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Dairy Groups Urge Aid For Farmers Forced To Dump Milk Due To Declining Demand

Farmers Struggle With Low Demand After Schools, Restaurants Close

Milk cows at Mystic Valley Dairy in Sauk City
In this photo taken June 29, 2017, David Medrano milk cows at Mystic Valley Dairy in Sauk City, Wis. Carrie Antlfinger/AP Photo

Wisconsin dairy groups are calling on the federal government to aid farmers who are being asked to dump their milk in light of decreased demand due to the coronavirus pandemic.

They’re asking United States Agriculture Secretary Sonny Perdue to leverage billions of dollars to buy dairy commodities from the recently passed coronavirus aid package, known as the CARES Act.

“The CARES Act directs $14 billion to the Commodity Credit Corporation, $9.5 billion to a dedicated disaster relief fund for agriculture, $25 billion for SNAP programs, and $450 million to support food banks serving the food insecure,” they wrote in a letter Wednesday. “This bill enables unprecedented support for farmers and unprecedented commodity purchases, and we need USDA to bring these forms of aid to bear immediately.”

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John Umhoefer, executive director of the Wisconsin Cheese Makers Association, said the cheese industry has lost a big share of its largest market. That market includes schools and restaurants now shuttered to the public.

“We have seen sales decline after 9/11. We’ve seen sales decline when there was the banking crisis in 2009, but we’re looking at over half the restaurants in the United States are either closed or operating at a reduced level,” said Umhoefer. “That has never happened before.”

He said they’d like the U.S. Department of Agriculture to buy nonfat dry milk, butter and several cheese styles to aid farmers. Groups are also asking the agency to find ways to make dairy farmers whole who are forced to dump milk or receive lower payments.

Gordon Speirs, who owns Shiloh Dairy in Brillion, said his 4,500-head dairy farm hasn’t had to dump milk, but he said they’ve lost 25 percent of their income due to market instability.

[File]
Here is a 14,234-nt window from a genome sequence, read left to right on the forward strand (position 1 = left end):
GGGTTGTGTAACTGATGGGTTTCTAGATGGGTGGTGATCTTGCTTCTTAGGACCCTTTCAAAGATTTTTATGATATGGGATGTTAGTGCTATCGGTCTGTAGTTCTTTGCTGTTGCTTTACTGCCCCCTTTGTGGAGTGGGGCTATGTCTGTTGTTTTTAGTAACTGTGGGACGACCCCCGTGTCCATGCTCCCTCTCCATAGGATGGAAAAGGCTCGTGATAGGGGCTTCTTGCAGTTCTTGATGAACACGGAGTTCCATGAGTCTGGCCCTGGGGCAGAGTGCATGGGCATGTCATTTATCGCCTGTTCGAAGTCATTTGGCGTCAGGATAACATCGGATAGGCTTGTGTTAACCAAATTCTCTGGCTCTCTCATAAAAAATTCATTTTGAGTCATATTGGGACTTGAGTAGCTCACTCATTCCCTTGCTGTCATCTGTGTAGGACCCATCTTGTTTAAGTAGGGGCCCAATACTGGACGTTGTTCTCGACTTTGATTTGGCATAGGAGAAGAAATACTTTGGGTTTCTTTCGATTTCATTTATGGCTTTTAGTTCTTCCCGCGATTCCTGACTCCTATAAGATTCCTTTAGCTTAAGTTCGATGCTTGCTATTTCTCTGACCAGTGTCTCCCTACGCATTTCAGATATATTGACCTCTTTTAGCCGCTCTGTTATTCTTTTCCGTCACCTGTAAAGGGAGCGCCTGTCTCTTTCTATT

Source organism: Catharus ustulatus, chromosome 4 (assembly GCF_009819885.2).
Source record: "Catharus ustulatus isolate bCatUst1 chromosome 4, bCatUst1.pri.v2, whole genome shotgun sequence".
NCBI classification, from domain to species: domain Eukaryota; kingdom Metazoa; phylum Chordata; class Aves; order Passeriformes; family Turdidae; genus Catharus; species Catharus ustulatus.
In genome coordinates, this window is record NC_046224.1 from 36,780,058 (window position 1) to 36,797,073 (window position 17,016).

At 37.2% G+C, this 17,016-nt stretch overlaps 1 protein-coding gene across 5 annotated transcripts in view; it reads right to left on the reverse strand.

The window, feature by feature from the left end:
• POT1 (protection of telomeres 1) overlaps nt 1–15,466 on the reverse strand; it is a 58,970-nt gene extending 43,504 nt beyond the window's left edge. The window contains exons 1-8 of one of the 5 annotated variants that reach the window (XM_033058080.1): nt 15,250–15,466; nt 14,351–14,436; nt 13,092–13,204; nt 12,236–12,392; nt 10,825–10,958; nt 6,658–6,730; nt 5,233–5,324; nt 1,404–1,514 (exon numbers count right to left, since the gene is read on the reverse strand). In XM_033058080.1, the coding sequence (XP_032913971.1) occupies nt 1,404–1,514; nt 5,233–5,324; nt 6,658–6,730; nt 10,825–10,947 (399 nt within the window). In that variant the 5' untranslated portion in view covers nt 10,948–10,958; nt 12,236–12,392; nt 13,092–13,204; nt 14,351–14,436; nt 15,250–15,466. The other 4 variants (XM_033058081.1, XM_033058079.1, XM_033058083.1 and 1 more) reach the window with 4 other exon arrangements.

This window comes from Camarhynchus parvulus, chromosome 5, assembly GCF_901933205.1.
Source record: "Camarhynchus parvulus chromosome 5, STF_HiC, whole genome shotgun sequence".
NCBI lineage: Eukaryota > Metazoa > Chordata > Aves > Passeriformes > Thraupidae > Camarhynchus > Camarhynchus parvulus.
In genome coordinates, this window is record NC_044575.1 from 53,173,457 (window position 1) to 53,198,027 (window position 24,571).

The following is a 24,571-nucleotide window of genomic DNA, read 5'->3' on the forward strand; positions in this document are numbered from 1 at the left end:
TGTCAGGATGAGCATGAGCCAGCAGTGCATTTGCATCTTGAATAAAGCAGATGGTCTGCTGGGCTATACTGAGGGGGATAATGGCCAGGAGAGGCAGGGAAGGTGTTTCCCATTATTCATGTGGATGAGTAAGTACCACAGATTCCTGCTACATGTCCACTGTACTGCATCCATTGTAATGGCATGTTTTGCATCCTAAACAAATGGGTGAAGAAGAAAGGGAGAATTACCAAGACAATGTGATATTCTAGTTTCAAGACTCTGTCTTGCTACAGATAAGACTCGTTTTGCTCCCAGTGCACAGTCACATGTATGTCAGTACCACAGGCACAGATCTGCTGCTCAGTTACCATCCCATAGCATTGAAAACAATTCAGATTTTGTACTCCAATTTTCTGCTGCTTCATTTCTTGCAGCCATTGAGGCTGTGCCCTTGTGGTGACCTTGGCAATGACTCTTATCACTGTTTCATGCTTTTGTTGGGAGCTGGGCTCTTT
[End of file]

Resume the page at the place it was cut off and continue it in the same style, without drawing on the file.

“The pain, I believe, should be shared throughout the entire dairy industry,” said Speirs. “Again, we don’t want to be picking winners and losers from one area or the other.”

Tim Trotter, executive director of the Wisconsin Dairy Business Association, said the government could buy food to help the growing number of people who are now unemployed.

“We really believe some of the dairy products that we have in storage could play a vital role in that and also help the nation’s farmers,”

The number of farms or amount of milk that’s been dumped in Wisconsin so far remains unclear, according to a spokesperson with the Wisconsin Department of Agriculture, Trade and Consumer Protection. The agency is encouraging farmers to document any milk disposal and report the loss to the Wisconsin Farm Center. One farm reported it’s dumping thousands of gallons of milk each day right now.

A spokesperson with the U.S. Department of Agriculture said Thursday that the agency is monitoring commodity markets during the national emergency: “The U.S. food supply chain remains safe and secure and we are committed to ensuring America’s farmers, ranchers, and producers get through this pandemic. We are swiftly evaluating the authorities granted under the CARES Act and will leverage our programs to alleviate disruption as necessary.”

Wisconsin produced more than 30 billion pounds of milk last year, according to national agriculture statistics. The state has seen growing production despite the loss of more than 800 farms last year. The USDA last announced plans to purchase $50 million worth of milk last year for food and nutrition programs.

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